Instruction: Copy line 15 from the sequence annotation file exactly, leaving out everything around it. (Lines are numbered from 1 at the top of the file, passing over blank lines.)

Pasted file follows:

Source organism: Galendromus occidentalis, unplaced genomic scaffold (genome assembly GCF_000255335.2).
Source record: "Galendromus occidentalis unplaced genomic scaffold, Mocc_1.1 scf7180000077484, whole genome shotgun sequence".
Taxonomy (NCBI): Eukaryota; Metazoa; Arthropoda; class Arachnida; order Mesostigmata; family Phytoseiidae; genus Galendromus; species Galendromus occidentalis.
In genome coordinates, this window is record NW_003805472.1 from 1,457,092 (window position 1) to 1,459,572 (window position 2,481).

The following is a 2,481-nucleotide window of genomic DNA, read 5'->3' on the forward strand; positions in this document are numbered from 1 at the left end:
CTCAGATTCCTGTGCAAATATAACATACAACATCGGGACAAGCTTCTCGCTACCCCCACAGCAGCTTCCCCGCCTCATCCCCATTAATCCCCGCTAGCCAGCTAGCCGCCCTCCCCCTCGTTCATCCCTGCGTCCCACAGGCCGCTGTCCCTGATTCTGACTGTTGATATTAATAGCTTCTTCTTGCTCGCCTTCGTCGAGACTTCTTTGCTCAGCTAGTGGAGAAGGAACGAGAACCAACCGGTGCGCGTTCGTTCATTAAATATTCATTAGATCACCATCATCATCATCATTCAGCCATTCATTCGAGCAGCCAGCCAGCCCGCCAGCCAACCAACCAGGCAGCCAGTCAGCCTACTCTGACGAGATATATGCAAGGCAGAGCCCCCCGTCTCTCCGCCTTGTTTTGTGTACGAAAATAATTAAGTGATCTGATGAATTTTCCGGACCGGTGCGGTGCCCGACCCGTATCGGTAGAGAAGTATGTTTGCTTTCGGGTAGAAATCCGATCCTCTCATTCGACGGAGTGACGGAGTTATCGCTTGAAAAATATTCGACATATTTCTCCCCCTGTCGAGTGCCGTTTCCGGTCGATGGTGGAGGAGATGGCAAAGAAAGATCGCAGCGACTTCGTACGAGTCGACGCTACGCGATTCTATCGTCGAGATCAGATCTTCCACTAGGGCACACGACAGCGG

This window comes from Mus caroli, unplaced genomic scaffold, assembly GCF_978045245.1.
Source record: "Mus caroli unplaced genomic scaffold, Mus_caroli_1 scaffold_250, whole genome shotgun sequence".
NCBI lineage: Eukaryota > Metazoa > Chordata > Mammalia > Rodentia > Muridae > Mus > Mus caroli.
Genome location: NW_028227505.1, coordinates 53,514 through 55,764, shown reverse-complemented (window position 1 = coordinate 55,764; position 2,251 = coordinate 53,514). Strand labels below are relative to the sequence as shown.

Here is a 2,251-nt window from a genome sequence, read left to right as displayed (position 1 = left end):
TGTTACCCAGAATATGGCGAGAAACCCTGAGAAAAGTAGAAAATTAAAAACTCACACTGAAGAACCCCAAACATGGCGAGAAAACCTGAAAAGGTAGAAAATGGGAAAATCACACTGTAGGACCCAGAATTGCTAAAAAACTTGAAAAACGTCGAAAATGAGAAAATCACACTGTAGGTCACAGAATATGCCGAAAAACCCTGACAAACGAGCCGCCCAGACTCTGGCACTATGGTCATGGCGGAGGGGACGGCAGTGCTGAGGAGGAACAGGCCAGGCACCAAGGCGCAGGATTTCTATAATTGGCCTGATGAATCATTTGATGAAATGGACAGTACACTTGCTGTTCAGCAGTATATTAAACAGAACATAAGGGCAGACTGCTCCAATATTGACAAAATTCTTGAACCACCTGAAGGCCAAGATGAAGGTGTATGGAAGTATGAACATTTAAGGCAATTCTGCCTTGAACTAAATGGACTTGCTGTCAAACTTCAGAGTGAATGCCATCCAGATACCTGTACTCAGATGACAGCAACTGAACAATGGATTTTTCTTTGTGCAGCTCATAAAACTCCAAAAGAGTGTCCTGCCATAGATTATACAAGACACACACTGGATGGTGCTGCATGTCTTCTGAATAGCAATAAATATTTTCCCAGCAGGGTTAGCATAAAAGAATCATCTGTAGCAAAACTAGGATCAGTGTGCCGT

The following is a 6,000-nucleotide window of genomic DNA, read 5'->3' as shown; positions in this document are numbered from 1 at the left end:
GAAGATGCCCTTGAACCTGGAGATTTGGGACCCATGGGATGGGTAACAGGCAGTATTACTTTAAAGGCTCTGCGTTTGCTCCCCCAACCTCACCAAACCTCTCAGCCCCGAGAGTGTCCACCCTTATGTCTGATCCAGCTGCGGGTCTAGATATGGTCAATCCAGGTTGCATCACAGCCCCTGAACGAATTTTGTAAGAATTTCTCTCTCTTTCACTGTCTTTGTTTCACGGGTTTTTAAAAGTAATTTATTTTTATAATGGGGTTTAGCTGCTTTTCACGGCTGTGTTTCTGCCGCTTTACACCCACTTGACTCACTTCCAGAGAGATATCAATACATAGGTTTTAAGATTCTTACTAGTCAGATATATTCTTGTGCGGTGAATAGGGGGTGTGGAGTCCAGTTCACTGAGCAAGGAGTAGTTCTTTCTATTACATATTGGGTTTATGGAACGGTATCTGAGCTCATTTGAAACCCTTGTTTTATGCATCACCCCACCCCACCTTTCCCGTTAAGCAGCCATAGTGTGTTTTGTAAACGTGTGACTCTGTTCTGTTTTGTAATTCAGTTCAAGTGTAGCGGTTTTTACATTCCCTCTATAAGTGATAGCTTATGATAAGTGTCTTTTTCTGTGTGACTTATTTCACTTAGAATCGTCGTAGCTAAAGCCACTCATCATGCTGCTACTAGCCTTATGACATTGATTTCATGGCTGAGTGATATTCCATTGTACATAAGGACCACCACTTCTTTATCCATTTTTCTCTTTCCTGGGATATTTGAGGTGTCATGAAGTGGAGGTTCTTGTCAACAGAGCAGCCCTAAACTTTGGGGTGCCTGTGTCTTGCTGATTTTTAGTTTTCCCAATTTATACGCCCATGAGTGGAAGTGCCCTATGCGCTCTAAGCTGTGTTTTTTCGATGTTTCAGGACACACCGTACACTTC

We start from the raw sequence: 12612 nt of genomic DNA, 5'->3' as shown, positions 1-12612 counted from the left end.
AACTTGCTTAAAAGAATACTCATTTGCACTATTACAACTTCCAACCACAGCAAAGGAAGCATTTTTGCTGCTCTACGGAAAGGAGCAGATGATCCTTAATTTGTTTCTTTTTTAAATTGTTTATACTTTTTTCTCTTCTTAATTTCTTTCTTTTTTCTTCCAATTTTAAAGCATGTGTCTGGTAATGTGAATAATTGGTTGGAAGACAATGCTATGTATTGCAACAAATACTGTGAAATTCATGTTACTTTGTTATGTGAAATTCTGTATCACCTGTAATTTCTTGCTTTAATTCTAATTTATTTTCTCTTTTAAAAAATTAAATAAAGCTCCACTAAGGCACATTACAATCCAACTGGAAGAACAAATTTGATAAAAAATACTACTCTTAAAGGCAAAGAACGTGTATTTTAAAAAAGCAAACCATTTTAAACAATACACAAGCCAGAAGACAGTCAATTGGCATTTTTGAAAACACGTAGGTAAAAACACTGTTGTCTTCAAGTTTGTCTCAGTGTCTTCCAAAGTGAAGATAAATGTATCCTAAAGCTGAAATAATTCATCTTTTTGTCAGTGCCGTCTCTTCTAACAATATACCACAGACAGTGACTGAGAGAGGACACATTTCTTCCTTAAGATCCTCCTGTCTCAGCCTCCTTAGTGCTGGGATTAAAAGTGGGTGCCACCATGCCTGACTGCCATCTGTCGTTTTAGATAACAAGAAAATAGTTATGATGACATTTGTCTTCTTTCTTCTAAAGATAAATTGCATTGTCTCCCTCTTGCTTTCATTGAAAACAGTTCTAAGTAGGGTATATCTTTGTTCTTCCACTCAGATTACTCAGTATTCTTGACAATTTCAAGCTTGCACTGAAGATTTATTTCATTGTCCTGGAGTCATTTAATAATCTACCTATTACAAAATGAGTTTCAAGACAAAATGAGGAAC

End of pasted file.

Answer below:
We start from the raw sequence: 12612 nt of genomic DNA, 5'->3' as shown, positions 1-12612 counted from the left end.